Say "nanotechnology" and people are likely to think of micro machines or zippy computer chips. But in a new twist, Rutgers scientists are using nanotechnology in chemical reactions that could provide hydrogen for tomorrow's fuel-cell powered clean energy vehicles.
In a paper to be published April 20 in the Journal of the American Chemical Society, researchers at Rutgers, The State University of New Jersey, describe how they make a finely textured surface of the metal iridium that can be used to extract hydrogen from ammonia, then captured and fed to a fuel cell. The metal's unique surface consists of millions of pyramids with facets as tiny as five nanometers (five billionths of a meter) across, onto which ammonia molecules can nestle like matching puzzle pieces. This sets up the molecules to undergo complete and efficient decomposition.
"The nanostructured surfaces we're examining are model catalysts," said Ted Madey, State of New Jersey professor of surface science in the physics department at Rutgers. "They also have the potential to catalyze chemical reactions for the chemical and pharmaceutical industries."
A major obstacle to establishing the "hydrogen economy" is the safe and cost-effective storage and transport of hydrogen fuel. The newly discovered process could contribute to the solution of this problem. Handling hydrogen in its native form, as a light and highly flammable gas, poses daunting engineering challenges and would require building a new fuel distribution infrastructure from scratch.
By using established processes to bind hydrogen with atmospheric nitrogen into ammonia molecules (which are simply one atom of nitrogen and three atoms of hydrogen), the resulting liquid could be handled much like today's gasoline and diesel fuel. Then using nanostructured catalysts based on the one being developed at Rutgers, pure hydrogen could be extracted under the vehicle's hood on demand, as needed by the fuel cell, and the remaining nitrogen harmlessly released back into the atmosphere. The carbon-free nature of ammonia would also make the fuel cell catalyst less susceptible to deactivation.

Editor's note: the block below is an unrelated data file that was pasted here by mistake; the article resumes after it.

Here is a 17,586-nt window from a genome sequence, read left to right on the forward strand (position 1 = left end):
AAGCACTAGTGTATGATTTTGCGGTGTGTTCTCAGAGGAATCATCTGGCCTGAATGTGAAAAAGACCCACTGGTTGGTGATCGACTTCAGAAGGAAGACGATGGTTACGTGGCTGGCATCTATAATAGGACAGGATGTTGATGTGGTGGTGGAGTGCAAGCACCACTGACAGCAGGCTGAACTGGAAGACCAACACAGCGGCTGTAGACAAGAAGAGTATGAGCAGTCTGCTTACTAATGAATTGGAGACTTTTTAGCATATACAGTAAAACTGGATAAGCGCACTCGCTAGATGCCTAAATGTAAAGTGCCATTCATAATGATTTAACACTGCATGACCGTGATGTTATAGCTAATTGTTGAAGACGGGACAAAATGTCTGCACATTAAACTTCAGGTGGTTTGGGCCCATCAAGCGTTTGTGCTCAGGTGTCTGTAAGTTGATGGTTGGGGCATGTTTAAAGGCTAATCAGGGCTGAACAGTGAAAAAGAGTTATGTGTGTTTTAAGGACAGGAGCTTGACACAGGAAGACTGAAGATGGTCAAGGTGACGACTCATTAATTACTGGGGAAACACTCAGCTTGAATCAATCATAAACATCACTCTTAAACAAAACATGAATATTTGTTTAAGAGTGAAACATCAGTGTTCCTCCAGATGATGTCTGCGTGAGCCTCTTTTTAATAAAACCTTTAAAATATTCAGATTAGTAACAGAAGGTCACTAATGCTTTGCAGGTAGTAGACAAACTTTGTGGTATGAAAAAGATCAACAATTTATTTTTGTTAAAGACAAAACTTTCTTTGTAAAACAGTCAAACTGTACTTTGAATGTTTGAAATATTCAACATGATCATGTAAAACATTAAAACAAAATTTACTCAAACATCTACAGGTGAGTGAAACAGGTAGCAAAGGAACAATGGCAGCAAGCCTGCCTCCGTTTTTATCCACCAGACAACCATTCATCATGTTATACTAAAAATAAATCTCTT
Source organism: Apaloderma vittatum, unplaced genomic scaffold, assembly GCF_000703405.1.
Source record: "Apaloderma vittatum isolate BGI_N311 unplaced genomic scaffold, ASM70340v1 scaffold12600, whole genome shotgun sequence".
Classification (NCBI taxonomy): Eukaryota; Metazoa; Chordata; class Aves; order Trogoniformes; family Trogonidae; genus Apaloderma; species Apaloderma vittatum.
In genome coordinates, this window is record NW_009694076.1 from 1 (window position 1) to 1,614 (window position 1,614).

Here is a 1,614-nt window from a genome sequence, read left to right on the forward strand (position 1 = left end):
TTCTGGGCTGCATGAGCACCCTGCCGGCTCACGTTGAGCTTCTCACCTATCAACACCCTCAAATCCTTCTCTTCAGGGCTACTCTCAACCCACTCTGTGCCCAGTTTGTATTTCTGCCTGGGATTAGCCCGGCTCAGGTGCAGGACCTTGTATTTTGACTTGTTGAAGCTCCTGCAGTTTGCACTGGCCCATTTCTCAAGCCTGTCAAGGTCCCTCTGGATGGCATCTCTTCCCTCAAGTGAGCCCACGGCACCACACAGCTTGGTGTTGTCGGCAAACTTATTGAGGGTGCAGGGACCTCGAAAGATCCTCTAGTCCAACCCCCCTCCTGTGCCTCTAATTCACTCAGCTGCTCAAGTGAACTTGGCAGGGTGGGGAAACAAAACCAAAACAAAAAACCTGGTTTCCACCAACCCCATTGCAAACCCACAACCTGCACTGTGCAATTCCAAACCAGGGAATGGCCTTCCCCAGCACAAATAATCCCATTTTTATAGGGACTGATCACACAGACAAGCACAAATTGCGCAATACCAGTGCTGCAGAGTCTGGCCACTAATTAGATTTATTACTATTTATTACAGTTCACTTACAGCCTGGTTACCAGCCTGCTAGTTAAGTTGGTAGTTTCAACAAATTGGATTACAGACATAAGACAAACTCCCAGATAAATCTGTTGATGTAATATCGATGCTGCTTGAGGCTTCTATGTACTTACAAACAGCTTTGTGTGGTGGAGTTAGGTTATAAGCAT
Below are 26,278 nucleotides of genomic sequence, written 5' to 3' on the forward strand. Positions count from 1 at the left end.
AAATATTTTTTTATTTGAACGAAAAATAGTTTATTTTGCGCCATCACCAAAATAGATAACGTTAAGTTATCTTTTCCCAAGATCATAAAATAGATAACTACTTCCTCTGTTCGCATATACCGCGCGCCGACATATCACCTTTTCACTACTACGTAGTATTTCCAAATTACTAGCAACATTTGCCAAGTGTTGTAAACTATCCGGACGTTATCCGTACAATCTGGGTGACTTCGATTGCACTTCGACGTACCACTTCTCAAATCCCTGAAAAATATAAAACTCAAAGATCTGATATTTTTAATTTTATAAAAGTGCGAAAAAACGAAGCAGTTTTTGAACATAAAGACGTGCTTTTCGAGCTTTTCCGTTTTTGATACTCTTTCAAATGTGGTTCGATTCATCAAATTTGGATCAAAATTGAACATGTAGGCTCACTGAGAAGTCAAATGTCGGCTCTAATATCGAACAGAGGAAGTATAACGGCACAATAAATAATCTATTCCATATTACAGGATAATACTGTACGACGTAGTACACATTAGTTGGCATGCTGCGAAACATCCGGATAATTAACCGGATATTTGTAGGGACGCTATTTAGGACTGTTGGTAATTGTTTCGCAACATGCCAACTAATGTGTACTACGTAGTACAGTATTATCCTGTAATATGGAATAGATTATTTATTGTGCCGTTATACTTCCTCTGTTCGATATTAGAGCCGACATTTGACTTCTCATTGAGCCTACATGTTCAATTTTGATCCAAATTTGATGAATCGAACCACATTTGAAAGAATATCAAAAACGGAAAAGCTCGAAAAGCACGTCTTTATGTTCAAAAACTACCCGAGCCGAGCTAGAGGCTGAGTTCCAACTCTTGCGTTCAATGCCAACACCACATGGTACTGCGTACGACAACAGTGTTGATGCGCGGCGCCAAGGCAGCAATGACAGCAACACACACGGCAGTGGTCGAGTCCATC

When developing industrial catalysts, scientists and engineers have traditionally focused on how fast they could drive a chemical reaction. In such situations, however, catalysts often drive more than one reaction, yielding unwanted byproducts that have to be separated out. Also, traditional catalysts sometimes lose strength in the reaction process. Madey says that these problems could be minimized by tailoring nanostructured metal surfaces on supported industrial catalysts, making new forms of catalysts that are more robust and selective.
In the journal article, Madey and postdoctoral research fellow Wenhua Chen and physics graduate student Ivan Ermanoski describe how a flat surface of iridium heated in the presence of oxygen changes its shape to make uniform arrays of nanosized pyramids. The structures arise when atomic forces from the adjacent oxygen atoms pull metal atoms into a more tightly ordered crystalline state at temperatures above 300 degrees Celsius (or approximately 600 degrees Fahrenheit). Different annealing temperatures create different sized facets, which affect how well the iridium catalyzes ammonia decomposition. The researchers are performing additional studies to characterize the process more completely.
Source: Rutgers, the State University of New Jersey
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